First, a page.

This will be the most personal post I’ve ever written, so if you don’t like those types of posts–skip this one. Though, I hope you’ll stick around, as it’s not too personal.
I recently posted on Facebook about being too old and tired to worry about trying to be published in the traditional sense–a publisher buying and producing my work. I decided I would just write the stories, have them edited, then publish them myself–through such places as Amazon/CreateSpace and others. I came to this decision for many reasons, but the primary reason is because I am in my 50s and have a variety of physical (and mental) ailments that make it difficult to write.
A brief, but relevant, backstory. When I was a teenager, I was badly beaten (by a bully). He broke my nose, my collar bone, my front tooth, fractured my eye socket and cut off a piece of my ear off–all of this from a chain. As a result, I’ve had to deal with certain physical problems–especially as I’ve gotten older. In conjunction with certain hereditary diseases, once I got into my mid-to-late 40s, I’ve found it more and more difficult to have a good quality of life. Were it not for my wife, my dogs, my books, and my doctor, I would have probably committed suicide.
As an avid reader, I also wanted to be a writer when I was younger. But, a lack of courage caused me to wait till I was almost 40. I spent the early 2000s trying my hand at writing. I published a handful of articles in, mostly, Monster Magazines until I had to have back surgery in 2010. The surgery helped a lot, but a few years later time and disease began to wear me down. Of course, it was during this time that I began to look into the growing world of digital books and found new opportunities. (By the way, I still buy–and collect–paperbacks. I buy both the paperback & digital editions of my favorite authors, shelving the PBs and reading the digital.)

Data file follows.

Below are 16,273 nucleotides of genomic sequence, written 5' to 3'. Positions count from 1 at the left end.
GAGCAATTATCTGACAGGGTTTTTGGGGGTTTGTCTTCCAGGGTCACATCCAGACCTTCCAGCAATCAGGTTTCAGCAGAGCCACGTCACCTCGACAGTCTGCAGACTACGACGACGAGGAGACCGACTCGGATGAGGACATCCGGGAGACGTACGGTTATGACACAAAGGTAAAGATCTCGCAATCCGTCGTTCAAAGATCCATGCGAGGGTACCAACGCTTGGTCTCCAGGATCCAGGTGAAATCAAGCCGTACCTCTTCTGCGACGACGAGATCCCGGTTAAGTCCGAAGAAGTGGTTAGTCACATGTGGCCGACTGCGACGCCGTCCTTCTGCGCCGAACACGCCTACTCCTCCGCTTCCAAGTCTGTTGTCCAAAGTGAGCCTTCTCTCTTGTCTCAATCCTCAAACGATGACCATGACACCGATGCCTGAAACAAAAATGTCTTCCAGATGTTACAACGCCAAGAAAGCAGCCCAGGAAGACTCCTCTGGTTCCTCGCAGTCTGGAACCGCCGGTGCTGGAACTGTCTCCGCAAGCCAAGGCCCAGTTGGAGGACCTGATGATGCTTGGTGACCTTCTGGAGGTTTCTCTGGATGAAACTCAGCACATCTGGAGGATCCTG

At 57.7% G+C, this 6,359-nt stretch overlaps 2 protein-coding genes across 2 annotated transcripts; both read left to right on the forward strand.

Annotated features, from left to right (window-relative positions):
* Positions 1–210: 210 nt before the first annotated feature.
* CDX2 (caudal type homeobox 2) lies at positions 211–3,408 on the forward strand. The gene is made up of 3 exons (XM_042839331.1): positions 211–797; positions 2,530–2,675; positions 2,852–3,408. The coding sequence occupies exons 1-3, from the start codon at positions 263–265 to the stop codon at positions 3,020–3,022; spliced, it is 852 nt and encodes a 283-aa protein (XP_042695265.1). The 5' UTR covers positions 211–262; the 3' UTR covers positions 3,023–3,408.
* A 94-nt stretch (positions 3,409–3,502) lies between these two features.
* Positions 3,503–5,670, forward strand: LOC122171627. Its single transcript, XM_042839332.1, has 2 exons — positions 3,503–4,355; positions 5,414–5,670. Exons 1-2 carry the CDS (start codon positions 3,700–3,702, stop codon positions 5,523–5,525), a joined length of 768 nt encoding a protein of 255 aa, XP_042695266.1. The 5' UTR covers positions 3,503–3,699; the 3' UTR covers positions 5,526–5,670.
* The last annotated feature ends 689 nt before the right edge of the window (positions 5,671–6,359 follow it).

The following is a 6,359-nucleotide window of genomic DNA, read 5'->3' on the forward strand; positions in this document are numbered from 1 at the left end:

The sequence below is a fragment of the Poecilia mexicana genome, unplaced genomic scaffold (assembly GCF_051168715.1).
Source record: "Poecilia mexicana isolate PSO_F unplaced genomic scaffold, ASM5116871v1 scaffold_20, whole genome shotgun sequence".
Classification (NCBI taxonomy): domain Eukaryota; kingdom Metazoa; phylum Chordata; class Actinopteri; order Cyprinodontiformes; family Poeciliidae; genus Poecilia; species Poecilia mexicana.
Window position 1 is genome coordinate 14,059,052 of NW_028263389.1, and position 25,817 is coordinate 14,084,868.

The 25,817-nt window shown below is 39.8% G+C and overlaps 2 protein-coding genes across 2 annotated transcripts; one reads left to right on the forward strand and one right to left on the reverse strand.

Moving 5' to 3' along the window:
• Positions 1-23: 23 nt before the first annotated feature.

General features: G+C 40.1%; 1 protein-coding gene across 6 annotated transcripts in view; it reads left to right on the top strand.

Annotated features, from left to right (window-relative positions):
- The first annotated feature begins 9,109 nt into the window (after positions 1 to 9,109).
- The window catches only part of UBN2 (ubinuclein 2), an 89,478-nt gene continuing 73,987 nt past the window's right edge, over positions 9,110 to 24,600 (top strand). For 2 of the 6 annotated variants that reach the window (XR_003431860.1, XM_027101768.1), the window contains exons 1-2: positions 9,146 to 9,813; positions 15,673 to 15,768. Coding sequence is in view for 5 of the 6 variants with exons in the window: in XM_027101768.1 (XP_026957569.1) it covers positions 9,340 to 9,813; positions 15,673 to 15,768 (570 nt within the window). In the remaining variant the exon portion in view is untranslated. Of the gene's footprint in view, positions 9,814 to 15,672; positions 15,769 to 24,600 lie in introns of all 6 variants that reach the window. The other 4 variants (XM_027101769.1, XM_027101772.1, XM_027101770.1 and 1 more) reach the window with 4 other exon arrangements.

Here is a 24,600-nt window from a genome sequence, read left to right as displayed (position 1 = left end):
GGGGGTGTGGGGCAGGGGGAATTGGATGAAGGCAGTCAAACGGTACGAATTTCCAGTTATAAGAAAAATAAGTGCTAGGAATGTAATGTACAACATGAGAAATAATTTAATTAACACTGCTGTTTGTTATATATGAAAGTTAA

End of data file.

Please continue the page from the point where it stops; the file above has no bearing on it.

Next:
Since about 2014, I’ve utilized this new medium and published a few things, while also seeking publication in professional magazines (even selling a few stories). But, my physical ailments continue to decline (some age-related, some not). As a result, I’ve had to reevaluate my desire to become a “traditionally” published writer.
It’s been argue that you’re never too old to be a writer, but that’s not always true when it comes to being published. Even with the necessary talent and skill, time does become a factor. Even with all the new publishing avenues, it’s seems harder to get published these days. I just don’t know how much time I have left and I have to be realistic about my ability to have a writing career.
I know I have some talent, but not enough talent. I know I have time, but probably not enough time. I even have some energy, but definitely not enough energy. And I don’t want to waste what remains of my life trying to break into the traditional world of publishing–even if I believed I had all the necessary talent, skill, and dedication to get there. I don’t want to be 60 or 70 and still be trying to find a home for my stories, especially when there a many other better writers whose work I want to see published and be able read. I am still a reader first and even though that becomes more difficult, I can still do that–and it requires less strength.
What all this had lead to is more of a desire to get my work out there–hopefully the best versions–while I still can, than seeing my books on the bookstore shelves. I know many writers who enjoy self-publishing (some who even make some money at it) and I find I enjoy it as well. Though I wish I could find more readers.
Anyway, what all this means is that–regardless of how some feel about self-publishing–I think it’s the best route for me. I’ve found like-minded and supportive people through social media, and thanks to the continued support of my wife (my Wonder Woman) I no longer feel guilty about making this choice. The stigma of being self-published, perpetrated by some, no longer means anything to me. There are quality works to be found in the self-published world (as well as pure shit), just as there are poor quality works in the traditionally published world (as well as masterpieces).
I will still seek to sell stories to paying magazines/anthologies, but I no longer have the unrealistic dream of becoming a best-selling author. But that’s okay. I can still share my imagination and creativity with others. And that’s a lot coming from a cynic like myself.